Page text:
These bagels are SO GOOD. Not quite as good as H&H in New York City, or wherever that place is that Andrew likes to go, but still really really good, and fun to make when you have some extra time. If you can’t find barley malt syrup you can just omit it from the recipe. This recipe is originally from the November 2011 issue of Cooking Light.
Combine 2 cups warm water and yeast in the bowl of a stand mixer fitted with dough hook; let stand 5 minutes or until bubbles form on the surface. Weigh or lightly spoon 27 ounces flour (about 6 1/4 cups) into dry measuring cups; level with a knife. Add flour, syrup, and salt to yeast mixture. Mix dough at low speed for 6 minutes.
Turn dough out onto a floured surface. Knead 2 minutes or until smooth and elastic; add enough of remaining 1/4 cup flour, 1 tablespoon at a time, to prevent dough from sticking to hands. Place dough in a large bowl coated with cooking spray, turning to coat top. Cover and let rise in a warm place (85°), free from drafts, for 30 minutes. Turn dough out onto a lightly floured surface, and divide into 12 equal portions. Working with one portion at a time (cover remaining dough to prevent drying), shape each portion into a ball. Make a hole in the center of each ball using your index finger. Using fingers of both hands, gently pull dough away from center to make a 1 1/2-inch hole. Place bagels on a baking sheet coated with cooking spray. Lightly coat bagels with cooking spray; cover with plastic wrap. Let rise 10 minutes (bagels will rise only slightly).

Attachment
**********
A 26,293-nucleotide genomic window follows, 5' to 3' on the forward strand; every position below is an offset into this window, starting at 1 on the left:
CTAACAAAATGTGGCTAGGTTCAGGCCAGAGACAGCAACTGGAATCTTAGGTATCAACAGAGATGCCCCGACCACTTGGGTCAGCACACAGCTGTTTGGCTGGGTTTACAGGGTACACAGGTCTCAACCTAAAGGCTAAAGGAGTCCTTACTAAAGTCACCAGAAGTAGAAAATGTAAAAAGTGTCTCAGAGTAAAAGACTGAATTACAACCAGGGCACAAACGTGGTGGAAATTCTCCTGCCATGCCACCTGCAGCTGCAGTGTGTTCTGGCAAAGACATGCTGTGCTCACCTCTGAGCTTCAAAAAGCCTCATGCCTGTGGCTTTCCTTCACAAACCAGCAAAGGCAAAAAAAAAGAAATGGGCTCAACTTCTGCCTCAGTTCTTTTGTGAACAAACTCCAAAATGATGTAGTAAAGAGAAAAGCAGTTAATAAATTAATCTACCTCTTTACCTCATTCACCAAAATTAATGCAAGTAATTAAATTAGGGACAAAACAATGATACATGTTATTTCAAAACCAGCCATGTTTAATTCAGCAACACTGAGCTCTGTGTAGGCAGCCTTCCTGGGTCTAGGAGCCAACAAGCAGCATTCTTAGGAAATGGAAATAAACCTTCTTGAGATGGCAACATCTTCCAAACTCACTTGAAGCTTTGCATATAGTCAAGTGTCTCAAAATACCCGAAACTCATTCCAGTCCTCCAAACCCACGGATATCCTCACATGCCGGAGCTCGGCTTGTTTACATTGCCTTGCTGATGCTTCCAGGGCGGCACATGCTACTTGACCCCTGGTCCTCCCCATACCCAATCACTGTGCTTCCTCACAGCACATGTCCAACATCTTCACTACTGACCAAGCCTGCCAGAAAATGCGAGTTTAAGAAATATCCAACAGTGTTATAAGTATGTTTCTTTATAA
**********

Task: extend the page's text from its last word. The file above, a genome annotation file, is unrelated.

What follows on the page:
Preheat oven to 450°. Combine 12 cups water and 3/4 cup sugar in a Dutch oven, and bring to a boil. Gently lower 3 bagels into pan. Cook for 30 seconds. Transfer the bagels to a wire rack lightly coated with cooking spray. Repeat the procedure with remaining bagels, working in batches of Divide the bagels between two baking sheets lined with parchment paper. Bake at 450° for 7 minutes. Rotate pans, and bake for 7 minutes or until golden. Cool on wire racks. Invite Becky over for breakfast.